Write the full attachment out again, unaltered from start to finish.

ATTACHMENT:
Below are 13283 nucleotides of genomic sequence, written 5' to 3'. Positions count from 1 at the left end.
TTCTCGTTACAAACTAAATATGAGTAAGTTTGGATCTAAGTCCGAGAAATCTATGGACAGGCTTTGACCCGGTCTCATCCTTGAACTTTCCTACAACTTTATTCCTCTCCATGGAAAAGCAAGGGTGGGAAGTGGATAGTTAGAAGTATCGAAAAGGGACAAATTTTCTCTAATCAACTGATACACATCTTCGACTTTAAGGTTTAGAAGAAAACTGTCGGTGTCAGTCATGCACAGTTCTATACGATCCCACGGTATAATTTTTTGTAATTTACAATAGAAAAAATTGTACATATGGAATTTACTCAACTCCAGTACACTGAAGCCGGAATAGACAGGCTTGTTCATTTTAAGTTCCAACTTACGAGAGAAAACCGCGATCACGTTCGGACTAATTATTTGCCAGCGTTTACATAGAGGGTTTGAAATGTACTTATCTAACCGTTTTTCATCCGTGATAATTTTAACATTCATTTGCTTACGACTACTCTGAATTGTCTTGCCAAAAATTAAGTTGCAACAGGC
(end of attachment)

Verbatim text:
Below are 13283 nucleotides of genomic sequence, written 5' to 3'. Positions count from 1 at the left end.
TTCTCGTTACAAACTAAATATGAGTAAGTTTGGATCTAAGTCCGAGAAATCTATGGACAGGCTTTGACCCGGTCTCATCCTTGAACTTTCCTACAACTTTATTCCTCTCCATGGAAAAGCAAGGGTGGGAAGTGGATAGTTAGAAGTATCGAAAAGGGACAAATTTTCTCTAATCAACTGATACACATCTTCGACTTTAAGGTTTAGAAGAAAACTGTCGGTGTCAGTCATGCACAGTTCTATACGATCCCACGGTATAATTTTTTGTAATTTACAATAGAAAAAATTGTACATATGGAATTTACTCAACTCCAGTACACTGAAGCCGGAATAGACAGGCTTGTTCATTTTAAGTTCCAACTTACGAGAGAAAACCGCGATCACGTTCGGACTAATTATTTGCCAGCGTTTACATAGAGGGTTTGAAATGTACTTATCTAACCGTTTTTCATCCGTGATAATTTTAACATTCATTTGCTTACGACTACTCTGAATTGTCTTGCCAAAAATTAAGTTGCAACAGGC